National Geographic Explorer - Berlitz Cruising & Cruise Ships 2017 (Berlitz Cruise Guide) (2016)

Berlitz Cruising & Cruise Ships 2017 (Berlitz Cruise Guide) (2016)

National Geographic Explorer


Berlitz’s Ratings

Ship: 281 out of 500

Accommodation: 110 out of 200

Food: 195 out of 400

Service: 232 out of 400

Entertainment: 62 out of 100

Cruise: 232 out of 400

Overall Score: 1112 out of 2000

National Geographic Explorer Statistics

Size: Small Ship

Tonnage: 6,471

Lifestyle: Standard

Cruise Line: Lindblad Expeditions

Former Names: Lyngen, Midnatsol II, Midnatsol

IMO Number: 8019356

Builder: Ulstein Hatlo (Norway)

Original Cost: n/a

Entered Service: 1982/Jun 2008

Registry: The Bahamas

Length (ft/m): 367.4/112.0

Beam (ft/m): 54.1/16.5

Draft (ft/m): 15.0/4.5

Propulsion/Propellers: diesel/2

Passenger Decks: 6

Total Crew: 70

Passengers (lower beds): 148

Passenger Space Ratio (lower beds): 43.7

Passenger/Crew Ratio (lower beds): 2.1

Cabins (total): 81

Size Range (sq ft/m): n/a

Cabins (for one person): 14

Cabins (with private balcony): 13

Cabins (wheelchair accessible): 1

Wheelchair accessibility: None

Cabin Current: 110 volts

Elevators: 1

Casino (gaming tables): No

Slot Machines: No

Swimming Pools: 0

Hot Tubs (on deck): 0

Self-Service Launderette: No

Dedicated Cinema/Seats: No

Library: Yes

Onboard currency: US$


A small, sturdy ship for nature and wildlife cruises

Overview. National Geographic Explorer suits hardy, adventurous types who enjoy being with nature and wildlife in some of the most interesting and occasionally inhospitable places on earth, cosseted aboard a small but comfortable ship.

The Ship. Originally built as Midnatsol for Hurtigruten, the ship was purchased by Lindblad Expeditions in 2007 and extensively refitted and outfitted well for expedition-style cruising, with some really good facilities and expedition equipment.

The ship has an ice-strengthened hull and is quite stable due to the stabilizers, so movement is minimized. Twin funnel uptakes are located almost at the very stern - an unusual design. There is little outdoor deck space, but it’s not needed in cold-weather areas.

The main facilities include a lecture room and bistro bar with espresso machine adjacent to the restaurant, and boot-washing stations. An expedition voyage aboard this ship is all about learning and exploration. The dress code is totally casual; layered clothing and sturdy outer wear is recommended. Gratuities to staff are not included in the price.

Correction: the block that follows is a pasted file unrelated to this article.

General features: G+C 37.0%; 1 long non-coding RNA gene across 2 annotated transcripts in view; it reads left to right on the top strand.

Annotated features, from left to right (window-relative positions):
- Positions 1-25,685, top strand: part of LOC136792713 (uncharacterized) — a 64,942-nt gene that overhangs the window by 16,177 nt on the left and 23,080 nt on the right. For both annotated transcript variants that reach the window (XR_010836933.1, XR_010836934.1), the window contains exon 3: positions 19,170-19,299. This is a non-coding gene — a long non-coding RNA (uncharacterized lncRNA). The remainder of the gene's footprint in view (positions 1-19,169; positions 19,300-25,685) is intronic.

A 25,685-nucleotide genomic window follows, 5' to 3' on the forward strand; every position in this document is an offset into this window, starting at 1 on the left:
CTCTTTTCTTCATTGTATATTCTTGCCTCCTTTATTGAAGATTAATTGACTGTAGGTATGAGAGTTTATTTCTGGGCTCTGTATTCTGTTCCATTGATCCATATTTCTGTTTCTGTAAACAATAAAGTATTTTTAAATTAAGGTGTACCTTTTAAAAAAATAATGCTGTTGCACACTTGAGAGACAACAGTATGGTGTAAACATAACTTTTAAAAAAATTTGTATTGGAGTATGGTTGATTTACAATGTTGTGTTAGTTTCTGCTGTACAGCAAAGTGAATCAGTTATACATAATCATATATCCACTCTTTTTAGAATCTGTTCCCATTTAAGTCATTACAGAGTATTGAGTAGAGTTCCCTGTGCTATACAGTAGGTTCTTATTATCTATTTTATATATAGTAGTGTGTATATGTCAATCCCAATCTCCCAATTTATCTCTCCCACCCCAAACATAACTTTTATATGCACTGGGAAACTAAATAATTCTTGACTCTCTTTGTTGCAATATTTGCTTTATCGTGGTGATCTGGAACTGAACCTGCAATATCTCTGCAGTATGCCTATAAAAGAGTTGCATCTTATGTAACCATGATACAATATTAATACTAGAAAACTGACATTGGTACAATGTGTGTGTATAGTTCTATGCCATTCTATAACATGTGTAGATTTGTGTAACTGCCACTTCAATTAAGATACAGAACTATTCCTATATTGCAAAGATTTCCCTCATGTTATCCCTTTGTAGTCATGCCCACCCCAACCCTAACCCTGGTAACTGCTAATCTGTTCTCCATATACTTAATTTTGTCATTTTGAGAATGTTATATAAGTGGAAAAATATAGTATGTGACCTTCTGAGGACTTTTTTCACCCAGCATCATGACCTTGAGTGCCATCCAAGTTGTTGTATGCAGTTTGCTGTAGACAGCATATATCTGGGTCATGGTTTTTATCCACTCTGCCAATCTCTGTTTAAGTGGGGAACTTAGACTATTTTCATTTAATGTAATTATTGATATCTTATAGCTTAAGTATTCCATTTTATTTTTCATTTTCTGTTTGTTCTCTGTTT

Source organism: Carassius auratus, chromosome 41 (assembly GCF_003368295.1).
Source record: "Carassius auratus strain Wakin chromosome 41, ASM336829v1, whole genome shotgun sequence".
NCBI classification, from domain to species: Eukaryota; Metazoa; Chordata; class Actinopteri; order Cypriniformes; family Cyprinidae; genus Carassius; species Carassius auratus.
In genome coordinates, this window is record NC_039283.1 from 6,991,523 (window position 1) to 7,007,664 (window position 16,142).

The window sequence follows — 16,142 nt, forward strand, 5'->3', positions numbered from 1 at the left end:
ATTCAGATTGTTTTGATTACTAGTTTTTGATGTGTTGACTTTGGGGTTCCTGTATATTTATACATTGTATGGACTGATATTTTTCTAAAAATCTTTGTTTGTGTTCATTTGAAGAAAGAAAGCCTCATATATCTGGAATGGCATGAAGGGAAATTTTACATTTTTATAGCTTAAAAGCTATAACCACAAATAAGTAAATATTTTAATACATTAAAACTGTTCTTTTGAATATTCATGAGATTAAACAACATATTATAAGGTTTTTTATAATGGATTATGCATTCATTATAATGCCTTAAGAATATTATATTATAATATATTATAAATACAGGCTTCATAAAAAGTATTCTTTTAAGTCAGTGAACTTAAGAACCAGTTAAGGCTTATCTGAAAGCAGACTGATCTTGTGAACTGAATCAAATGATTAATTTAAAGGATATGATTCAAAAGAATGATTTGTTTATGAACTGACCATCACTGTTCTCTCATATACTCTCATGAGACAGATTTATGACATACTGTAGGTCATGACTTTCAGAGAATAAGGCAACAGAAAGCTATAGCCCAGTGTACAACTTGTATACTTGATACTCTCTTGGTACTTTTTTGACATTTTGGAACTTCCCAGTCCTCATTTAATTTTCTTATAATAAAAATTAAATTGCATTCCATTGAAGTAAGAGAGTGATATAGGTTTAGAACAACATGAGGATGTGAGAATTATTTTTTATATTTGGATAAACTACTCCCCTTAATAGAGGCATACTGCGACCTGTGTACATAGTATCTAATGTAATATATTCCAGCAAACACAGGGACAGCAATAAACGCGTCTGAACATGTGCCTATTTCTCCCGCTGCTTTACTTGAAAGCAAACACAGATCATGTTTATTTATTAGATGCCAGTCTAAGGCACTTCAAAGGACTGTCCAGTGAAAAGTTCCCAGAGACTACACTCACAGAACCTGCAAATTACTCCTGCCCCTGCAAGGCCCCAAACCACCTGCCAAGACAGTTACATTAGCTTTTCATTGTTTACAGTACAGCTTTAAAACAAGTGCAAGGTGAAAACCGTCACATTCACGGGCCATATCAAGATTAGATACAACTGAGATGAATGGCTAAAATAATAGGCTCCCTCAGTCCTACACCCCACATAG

Accommodation. The price you pay depends on size and location. The cabins are small, as are the bathrooms, although they are nicely designed, practical units. Some have a fixed queen-size bed configuration, others have twin beds (some can be pushed together, some are fixed). There are several cabins for single occupancy. The tiled bathrooms have shower enclosures, and small shelves for toiletries. Suites have two washbasins, premium bedding, and feather-fluffy duvets.

There is a decent supply of electrical outlets and an ethernet connection for laptops. Closet doors are of the sliding type instead of the outward opening type, to minimize noise and banging when the ship is in tough weather conditions. Naturally, a National Geographic Atlas is provided.

Dining. There is one main dining room, as well as areas for self-serve buffet-style food. The food is hearty and fairly healthy, although you should not expect to find fresh greens in some of the more out-of-the-way areas.

Entertainment. Lectures, briefings and recaps, plus after-dinner conversation with fellow participants are the main entertainment - if you’re not too tired after exhausting days of landings and other adventures.

Spa/Fitness. There are two body treatment rooms - with skylights, for wildlife-inspired wellness, facials, and massage, including a special ‘ice-bear massage,’ as well as a fitness/workout room.